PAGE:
Some looming questions for Ontario’s Blue Box program

Ontario municipalities are currently filling out the annual data surveys that provide all sorts of information on the various materials recovered in the provincial Blue Box recycling system, and the costs for doing so. This information will then be collated and analysed with other data from stewards’ reports and selective waste audits before all the numbers are crunched and steward fees for next year determined. There are some interesting questions and data that we will be looking for over the coming months:

      • Is it “good enough” that the container stream (plastic, glass and metal packaging) has only just reached a 44% recovery rate, after eight years of industry-funded EPR? The fibre stream, on the other hand, is already at 73 per cent.  Is it “good enough” that “packaging” as a whole, has only just got to 50% over the same eight-year period? What implications, if any, does this Ontario trend have for the proposed BC and Saskatchewan EPR programs? On how residential materials are collected? On how soon recycling targets are likely to be met?
      • Will the newspaper decline continue? Residential generation of newspapers in Ontario has tumbled about 10% over the last eight years because of the impact of the internet and younger generations who don’t get their news from newspapers any more. But in the last data year (2011), there was a slight uptick. Will newspaper generation stabilise?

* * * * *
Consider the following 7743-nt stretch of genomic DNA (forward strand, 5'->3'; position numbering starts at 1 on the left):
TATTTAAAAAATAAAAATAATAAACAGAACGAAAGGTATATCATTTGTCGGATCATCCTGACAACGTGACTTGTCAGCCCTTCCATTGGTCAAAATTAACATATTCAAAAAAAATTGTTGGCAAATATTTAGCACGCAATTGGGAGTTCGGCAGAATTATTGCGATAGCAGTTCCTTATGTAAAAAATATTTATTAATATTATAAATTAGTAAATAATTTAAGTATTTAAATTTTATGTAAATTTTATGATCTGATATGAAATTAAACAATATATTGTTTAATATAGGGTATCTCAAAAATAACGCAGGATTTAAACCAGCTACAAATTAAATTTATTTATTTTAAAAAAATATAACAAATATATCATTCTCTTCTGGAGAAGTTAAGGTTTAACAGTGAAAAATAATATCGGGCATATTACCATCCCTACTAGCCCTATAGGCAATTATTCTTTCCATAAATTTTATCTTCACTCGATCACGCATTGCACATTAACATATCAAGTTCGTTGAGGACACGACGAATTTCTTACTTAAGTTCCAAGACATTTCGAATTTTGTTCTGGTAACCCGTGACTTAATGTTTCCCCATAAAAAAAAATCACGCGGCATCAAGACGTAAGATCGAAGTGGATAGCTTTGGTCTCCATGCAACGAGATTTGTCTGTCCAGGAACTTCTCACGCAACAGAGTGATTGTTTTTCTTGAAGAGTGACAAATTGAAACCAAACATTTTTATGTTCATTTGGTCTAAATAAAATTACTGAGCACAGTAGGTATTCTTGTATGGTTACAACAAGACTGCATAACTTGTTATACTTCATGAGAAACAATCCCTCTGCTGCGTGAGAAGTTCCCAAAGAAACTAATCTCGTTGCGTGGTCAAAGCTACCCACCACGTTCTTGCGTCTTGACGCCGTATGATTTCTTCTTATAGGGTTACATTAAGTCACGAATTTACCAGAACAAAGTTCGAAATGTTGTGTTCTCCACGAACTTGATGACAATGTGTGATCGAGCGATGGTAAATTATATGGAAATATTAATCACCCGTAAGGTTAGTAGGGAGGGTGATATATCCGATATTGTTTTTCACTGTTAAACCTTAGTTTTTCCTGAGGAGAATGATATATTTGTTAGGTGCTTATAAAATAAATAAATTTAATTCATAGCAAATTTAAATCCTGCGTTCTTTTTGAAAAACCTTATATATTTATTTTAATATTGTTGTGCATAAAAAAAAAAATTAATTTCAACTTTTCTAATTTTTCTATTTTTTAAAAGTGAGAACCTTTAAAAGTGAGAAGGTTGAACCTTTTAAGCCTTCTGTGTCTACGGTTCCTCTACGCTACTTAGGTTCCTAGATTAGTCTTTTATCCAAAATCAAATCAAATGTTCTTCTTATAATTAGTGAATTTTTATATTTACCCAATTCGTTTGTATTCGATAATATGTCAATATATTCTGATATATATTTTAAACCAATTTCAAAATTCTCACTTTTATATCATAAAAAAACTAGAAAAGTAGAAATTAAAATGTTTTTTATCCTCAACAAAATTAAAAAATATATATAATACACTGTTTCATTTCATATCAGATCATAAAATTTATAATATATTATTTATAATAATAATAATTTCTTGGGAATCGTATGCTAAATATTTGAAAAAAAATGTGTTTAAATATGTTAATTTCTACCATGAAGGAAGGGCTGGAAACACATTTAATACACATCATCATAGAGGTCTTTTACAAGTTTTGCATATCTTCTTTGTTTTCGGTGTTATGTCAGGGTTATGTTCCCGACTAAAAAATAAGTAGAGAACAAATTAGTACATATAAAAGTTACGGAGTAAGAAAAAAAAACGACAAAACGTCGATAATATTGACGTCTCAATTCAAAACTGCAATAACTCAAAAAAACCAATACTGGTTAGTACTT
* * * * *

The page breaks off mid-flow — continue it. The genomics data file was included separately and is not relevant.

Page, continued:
• Will corrugated and boxboard packaging generation continue to close the gap, and actually exceed newspaper generation within five years? Certainly there will be more corrugated and boxboard available to be captured, because their current capture rates are lower than that of old news. What implications does the changing fibre mix have for collection and processing? Some municipalities are not asking for old news any more, just old corrugated (OCC) and mixed paper. How long will it be before material recovery facilities (MRFs) do a positive sort for news rather than the current negative sort?
      • What are the implications of the massive under-recovery of plastics packaging (almost 60% of container generation but only 26% recovered), and will this continue? Isn’t now a good time to push for separate (paper) fibre and container streams? There is adequate evidence that two-stream collection is cheaper; that it produces less contaminated product and therefore higher revenues; that it’s simple for householders (fibres one week, containers the next); and that alternating fibre and container collection can fit neatly around garbage and organics collection systems.

Bring on the data!

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